Wednesday, February 06, 2008

Immigration: A 40-Hour Fast For a Moral Solution

For the last 12 years, The Labor-Religion Coalition of New York State has organized a 40-hour Interfaith Fast during the Christian season of Lent, to highlight issues of social and economic injustice and to move people to prayer, reflection, and responsive action. We fast because we hunger for justice and righteousness.

This year's 13th Annual 40-Hour Fast focuses on Immigrants. It will start at 8 PM on Tuesday, March 4 and end at noon on Thursday, March 6.

What we do in NY can be duplicated elsewhere. Please read, and then think about what you can do where you are. Downloadable brochures and other information are at


"You must not oppress the stranger...
for you lived as strangers in the land of Egypt."
Exodus 23:9


During our fast, what can we do?


Pray daily that immigrants are welcomed in our communities as sisters and brothers and that all workers receive fair wages and are treated with dignity.

If you know of any worker not being paid overtime or the NYS minimum wage, contact the NYS Department of Labor at 1-800-447-3992. New Yorkers, regardless of immigration status, must earn at least of $7.15 per hour (including tips).

Contact the Fiscal Policy Institute (518/ 786-3156) to receive a copy of Working For a Better Life: A Profile of Immigrants in the New York State Economy or download a copy at

Learn about the rights of workers to overtime wages, prevailing wage rates for certain public building projects and other programs and services available to all without regard to immigration status. For information or to schedule a presentation, contact the Bureau of Immigrant Workers’ Rights in the New York State Department of Labor at 518/ 457-6162 (upstate) or 212/ 775-3665 (downstate).

Visit to learn what some religious congregations are doing to make immigrant families visible as children of God in the face of raids and deportations.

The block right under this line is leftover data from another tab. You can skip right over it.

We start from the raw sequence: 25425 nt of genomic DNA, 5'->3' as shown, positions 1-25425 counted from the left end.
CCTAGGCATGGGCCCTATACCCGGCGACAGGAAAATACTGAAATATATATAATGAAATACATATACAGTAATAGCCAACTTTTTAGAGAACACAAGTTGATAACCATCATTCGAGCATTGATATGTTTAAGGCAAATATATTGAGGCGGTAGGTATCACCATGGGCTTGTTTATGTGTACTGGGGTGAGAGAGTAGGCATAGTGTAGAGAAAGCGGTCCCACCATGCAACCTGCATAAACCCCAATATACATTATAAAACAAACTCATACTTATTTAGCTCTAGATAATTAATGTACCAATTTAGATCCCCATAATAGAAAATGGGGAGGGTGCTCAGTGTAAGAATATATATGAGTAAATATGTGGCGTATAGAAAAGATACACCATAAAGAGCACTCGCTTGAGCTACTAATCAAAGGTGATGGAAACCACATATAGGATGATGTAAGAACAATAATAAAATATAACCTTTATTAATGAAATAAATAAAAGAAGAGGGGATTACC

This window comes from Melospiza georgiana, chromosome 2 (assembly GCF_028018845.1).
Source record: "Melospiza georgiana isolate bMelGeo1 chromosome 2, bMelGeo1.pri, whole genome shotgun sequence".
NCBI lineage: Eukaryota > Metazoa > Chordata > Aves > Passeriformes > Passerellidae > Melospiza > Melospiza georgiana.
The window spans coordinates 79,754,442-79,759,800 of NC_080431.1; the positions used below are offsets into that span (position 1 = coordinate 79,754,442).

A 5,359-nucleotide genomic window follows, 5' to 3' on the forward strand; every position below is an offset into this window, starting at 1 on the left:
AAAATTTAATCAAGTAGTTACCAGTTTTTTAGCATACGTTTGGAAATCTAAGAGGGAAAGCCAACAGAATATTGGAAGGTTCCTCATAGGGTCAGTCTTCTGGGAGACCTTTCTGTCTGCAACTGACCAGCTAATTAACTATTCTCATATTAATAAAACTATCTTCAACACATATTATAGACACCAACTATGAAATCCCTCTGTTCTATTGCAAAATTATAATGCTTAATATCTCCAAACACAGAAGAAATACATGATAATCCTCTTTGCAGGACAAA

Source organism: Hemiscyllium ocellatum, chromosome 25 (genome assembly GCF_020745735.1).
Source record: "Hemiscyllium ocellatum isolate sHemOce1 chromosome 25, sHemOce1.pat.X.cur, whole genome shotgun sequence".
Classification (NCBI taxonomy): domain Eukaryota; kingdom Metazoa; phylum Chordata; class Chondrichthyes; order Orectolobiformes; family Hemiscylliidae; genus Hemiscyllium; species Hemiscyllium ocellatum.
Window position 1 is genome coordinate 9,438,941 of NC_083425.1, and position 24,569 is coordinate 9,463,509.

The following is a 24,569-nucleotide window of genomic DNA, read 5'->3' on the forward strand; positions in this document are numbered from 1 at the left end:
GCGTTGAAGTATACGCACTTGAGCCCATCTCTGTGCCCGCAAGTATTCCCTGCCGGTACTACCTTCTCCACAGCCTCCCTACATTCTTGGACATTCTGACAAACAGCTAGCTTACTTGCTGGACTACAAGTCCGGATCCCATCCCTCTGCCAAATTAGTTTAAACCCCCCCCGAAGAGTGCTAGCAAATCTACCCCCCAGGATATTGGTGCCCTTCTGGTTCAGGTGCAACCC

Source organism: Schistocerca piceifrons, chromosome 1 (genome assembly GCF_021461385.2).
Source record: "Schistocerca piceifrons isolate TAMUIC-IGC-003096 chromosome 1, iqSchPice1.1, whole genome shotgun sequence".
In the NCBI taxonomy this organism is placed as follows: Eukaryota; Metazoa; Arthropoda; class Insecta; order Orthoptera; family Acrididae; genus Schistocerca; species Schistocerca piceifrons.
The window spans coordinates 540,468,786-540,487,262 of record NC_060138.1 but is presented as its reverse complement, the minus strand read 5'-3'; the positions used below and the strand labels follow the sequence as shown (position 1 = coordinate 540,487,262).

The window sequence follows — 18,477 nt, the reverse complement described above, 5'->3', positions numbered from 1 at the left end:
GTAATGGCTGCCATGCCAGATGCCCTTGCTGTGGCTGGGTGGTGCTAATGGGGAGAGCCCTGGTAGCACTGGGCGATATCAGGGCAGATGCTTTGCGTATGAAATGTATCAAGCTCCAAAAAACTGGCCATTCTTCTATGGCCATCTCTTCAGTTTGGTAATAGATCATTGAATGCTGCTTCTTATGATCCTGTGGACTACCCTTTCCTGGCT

Attend (or help to plan) a community forum or roundtable discussion on immigration. Contact a Labor-Religion Coalition to connect with planning in your region.

Support statewide policies that give farmworkers and domestic workers the rights and protections from which they are now excluded.

Read the Unity Blueprint for Immigration Reform, available (along with other resources) at It provides specific legislative proposals aimed at achieving a workable, just and fair immigration system.


An overhaul of U S. trade policies such as NAFTA (North American Free Trade Agreement), which have led to the impoverishment of working people in Mexico and other countries. These policies have created a desperate need to leave one’s country and migrate to the U.S. in search of survival wages.

Adequate funding and enforcement of all U.S. labor laws, including wage and hour laws, health and safety laws and protection of workers’ right to freely join a union. Addressing these issues for U.S.-born workers is part of what it means to create a welcoming climate for immigrants.

A program that values families and favors the unification of family members.

A pathway to earned citizenship, building on the values we all share. Exploitation, punishment and mass deportation of immigrants isn’t right or workable.

(Based on the Summary and Users Guide to For You Were Once a Stranger: Immigration in the U.S. Through the Lens of Faith (2007). Download at Interfaith Worker Justice,

--WHY 40 HOURS?--

The number 40 has special significance in both religious and labor traditions.